What is qrz.com ?

Commonly just referred to as QRZ, this is the directory of amateur radio operators around the world. If you hear a callsign and want to know more about that operator, qrz.com is the website to visit. Not all callsigns are registered with an individual person – some are special events callsigns associated with a particular event, an incident in history, or an amateur radio club.

Should I register on qrz.com ?

Of course, there is no easier way to find out more about other amateur radio stations and for others to find out about you and your interests than to look each other up on the directory.

This means that irrespective of whether you are a recently licensed amateur radio operator or more established in the hobby, you should get your callsign on qrz.com

You can find out more on Wikipedia at https://en.wikipedia.org/wiki/QRZ.com

Registering on qrz.com

There is some good support on the internet to help you get established on qrz.com

The Essex Ham website https://www.essexham.co.uk/qrz-basics provides a step by step guide to setting up your entry.

There are all sorts of unexpected benefits from being on the directory – I recently joined some amateur radio groups on the forum website groups.io where the moderators confirm that you are a ham operator on qrz.com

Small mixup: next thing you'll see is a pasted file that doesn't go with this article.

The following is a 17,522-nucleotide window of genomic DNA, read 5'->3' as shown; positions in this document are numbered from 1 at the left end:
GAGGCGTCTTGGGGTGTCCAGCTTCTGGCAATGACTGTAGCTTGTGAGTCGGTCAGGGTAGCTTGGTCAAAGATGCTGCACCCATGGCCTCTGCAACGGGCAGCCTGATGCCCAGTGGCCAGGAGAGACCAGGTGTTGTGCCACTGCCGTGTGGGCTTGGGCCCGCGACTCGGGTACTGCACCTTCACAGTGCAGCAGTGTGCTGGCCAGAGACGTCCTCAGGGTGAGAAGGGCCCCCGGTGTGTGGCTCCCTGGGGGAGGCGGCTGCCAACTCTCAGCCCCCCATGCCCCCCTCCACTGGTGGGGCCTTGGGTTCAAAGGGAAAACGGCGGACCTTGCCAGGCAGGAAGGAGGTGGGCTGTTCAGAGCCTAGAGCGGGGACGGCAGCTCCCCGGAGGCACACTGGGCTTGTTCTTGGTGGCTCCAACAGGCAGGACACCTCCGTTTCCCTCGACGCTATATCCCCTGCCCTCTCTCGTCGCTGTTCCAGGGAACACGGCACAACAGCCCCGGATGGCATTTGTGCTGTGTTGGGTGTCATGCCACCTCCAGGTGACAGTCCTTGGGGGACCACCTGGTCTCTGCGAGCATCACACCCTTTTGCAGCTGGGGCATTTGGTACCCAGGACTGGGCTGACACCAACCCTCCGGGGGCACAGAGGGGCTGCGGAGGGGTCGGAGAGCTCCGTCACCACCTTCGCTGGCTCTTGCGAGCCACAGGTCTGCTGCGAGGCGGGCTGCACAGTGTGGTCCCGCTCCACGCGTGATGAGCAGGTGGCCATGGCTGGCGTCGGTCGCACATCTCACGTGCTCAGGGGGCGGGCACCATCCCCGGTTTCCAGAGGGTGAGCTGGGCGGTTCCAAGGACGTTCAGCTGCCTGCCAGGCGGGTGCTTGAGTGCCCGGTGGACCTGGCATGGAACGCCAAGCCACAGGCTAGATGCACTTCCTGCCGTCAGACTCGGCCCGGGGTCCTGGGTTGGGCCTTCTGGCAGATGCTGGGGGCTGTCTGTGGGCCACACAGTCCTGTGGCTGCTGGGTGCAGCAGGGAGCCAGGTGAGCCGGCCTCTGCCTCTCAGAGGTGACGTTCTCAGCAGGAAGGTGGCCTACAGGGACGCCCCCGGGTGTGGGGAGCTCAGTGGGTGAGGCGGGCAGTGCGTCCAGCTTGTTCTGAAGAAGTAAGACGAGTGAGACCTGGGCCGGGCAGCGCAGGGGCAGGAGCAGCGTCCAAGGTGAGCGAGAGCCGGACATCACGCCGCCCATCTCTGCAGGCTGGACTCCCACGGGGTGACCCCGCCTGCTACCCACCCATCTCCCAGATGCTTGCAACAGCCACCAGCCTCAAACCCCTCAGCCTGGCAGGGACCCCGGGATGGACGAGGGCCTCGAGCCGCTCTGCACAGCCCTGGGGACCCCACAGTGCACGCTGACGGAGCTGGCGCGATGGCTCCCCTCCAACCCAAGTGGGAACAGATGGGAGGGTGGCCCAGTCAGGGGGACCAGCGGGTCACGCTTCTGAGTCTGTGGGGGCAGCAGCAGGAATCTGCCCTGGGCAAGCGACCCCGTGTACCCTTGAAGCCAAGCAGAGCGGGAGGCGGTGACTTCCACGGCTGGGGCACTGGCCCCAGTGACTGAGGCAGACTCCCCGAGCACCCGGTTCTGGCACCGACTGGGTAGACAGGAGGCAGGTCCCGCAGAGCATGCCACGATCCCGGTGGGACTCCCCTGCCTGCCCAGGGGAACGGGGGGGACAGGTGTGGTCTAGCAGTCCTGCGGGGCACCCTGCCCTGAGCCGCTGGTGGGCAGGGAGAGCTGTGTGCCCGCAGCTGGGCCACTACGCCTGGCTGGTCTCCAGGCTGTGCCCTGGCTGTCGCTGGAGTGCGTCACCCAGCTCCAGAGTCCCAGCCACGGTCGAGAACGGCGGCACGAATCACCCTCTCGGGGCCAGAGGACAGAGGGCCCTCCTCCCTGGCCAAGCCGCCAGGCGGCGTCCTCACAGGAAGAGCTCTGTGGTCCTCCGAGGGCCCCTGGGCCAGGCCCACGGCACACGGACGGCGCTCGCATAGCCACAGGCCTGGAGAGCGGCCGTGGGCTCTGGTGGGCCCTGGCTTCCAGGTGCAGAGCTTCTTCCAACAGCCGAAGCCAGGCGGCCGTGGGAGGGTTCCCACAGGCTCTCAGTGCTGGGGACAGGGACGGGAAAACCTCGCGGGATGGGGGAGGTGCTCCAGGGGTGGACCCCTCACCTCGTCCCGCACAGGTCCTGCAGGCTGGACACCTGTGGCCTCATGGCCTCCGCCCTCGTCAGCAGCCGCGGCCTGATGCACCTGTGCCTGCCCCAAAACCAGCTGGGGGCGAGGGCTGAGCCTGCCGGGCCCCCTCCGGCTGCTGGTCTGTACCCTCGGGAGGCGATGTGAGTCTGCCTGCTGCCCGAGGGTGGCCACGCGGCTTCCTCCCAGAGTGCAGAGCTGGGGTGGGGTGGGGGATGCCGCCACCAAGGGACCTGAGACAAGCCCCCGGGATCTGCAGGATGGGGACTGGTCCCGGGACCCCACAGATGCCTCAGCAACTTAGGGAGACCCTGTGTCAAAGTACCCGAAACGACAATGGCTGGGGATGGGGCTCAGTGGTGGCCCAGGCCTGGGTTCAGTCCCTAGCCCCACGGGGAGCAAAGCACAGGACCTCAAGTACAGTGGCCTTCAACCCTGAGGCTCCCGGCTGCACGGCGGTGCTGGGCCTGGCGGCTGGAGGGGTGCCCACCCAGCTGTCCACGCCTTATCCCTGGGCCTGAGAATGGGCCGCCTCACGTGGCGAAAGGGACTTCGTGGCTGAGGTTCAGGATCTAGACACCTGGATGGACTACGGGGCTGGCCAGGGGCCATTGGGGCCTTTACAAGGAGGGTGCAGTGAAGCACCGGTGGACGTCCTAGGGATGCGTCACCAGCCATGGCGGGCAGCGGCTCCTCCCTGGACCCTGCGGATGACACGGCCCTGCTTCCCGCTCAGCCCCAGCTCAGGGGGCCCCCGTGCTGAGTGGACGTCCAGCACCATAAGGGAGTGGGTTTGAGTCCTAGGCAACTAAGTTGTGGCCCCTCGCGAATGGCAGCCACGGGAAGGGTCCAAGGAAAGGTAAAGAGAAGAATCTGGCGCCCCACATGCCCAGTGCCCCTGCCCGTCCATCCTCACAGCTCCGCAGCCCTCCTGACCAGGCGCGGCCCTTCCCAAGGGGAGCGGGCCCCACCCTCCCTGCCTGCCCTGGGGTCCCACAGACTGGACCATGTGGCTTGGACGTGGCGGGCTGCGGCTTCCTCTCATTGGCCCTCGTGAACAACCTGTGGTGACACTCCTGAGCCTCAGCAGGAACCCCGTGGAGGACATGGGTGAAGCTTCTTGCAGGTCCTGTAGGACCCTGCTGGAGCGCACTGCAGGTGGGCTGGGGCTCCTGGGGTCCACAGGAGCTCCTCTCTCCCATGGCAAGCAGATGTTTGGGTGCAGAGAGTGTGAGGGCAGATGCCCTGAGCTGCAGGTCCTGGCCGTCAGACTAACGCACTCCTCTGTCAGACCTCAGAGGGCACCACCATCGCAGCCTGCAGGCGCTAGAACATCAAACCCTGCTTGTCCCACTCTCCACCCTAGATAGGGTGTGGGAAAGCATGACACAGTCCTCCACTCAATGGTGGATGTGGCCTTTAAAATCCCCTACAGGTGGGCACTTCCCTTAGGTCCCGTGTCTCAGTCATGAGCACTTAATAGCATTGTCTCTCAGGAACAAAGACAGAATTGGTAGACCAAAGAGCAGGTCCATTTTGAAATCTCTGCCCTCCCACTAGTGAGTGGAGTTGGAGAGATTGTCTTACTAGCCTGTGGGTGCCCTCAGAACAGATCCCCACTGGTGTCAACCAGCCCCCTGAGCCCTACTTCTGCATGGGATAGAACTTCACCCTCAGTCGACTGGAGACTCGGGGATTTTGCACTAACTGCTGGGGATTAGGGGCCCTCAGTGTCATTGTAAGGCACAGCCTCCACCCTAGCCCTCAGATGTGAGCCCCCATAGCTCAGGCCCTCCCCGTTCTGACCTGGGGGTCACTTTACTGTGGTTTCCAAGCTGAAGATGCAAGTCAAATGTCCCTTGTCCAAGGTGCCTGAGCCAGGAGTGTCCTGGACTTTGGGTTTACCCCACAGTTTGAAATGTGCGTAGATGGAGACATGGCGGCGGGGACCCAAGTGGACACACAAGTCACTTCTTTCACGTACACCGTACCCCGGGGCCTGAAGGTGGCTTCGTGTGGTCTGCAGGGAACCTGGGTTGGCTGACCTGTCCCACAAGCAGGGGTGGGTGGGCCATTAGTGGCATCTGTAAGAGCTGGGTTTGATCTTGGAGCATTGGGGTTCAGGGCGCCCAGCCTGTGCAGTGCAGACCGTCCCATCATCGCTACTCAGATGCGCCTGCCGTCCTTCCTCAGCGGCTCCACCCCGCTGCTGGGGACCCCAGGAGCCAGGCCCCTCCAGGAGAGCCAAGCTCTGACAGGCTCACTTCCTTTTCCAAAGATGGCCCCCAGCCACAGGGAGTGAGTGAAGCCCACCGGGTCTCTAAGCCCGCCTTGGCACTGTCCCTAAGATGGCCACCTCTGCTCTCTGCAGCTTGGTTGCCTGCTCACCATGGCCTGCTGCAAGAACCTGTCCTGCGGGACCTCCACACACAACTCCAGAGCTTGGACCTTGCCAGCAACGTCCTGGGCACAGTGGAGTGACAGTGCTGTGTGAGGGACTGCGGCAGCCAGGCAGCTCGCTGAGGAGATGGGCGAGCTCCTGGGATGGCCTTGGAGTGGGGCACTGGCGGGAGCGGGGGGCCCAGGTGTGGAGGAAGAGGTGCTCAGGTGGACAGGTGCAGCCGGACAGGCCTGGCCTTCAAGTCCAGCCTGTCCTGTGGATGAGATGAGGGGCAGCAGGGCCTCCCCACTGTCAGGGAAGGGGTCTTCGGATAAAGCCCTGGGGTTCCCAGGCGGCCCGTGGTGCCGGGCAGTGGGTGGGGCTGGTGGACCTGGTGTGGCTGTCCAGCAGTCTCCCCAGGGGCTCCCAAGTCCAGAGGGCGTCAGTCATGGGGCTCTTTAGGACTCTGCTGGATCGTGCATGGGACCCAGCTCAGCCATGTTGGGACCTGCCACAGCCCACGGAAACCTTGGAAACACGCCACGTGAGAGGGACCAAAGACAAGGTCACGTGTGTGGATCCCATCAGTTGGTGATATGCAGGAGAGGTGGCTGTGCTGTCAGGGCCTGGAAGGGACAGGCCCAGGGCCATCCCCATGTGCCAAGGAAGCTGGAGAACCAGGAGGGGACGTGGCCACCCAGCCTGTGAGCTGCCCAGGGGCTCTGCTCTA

So there you have it – get on https://www.qrz.com now!

qrz.com showing details of GB2RS
qrz.com showing details of GB2RS

What is amateur radio?

Amateur radio is a popular technical hobby and volunteer public service. As a licensed amateur radio operator, you are permitted to transmit and receive radio signals on frequency bands allocated for use by amateur radio amateurs. Amateur radio operators use these designated bands of radio frequencies for non-commercial exchange of messages, wireless experimentation, self-training, and emergency communications. A 1910 announcement by the then HM Postmaster General licensed “experimental wireless”, which still uniquely gives radio amateurs the ability to innovate without commercial or statutory controls even in the closely regulated environment of the 21st century. Amateur radio is the only hobby governed by international treaty.

Amateur radio operators use amateur radio bands for a variety of purposes:

  • Contacting people all over the world by radio often leads to developing international friendships,
  • Competing in international competitions to test the effectiveness of their equipment and their skill as radio operators,
  • Technical experimentation — many of the leaps forward in radio technology have been initiated by radio amateurs,
  • Communication through amateur space satellites or with the International Space Station (which carries an amateur radio station),
  • Providing communications at times of emergencies and undertaking exercises to maintain that capability.

There is no better way to explore the fascinating world of radio communications than by becoming a radio amateur.

You can also find out more through the Radio Society of Great Britain (RSGB) https://rsgb.org/

back to top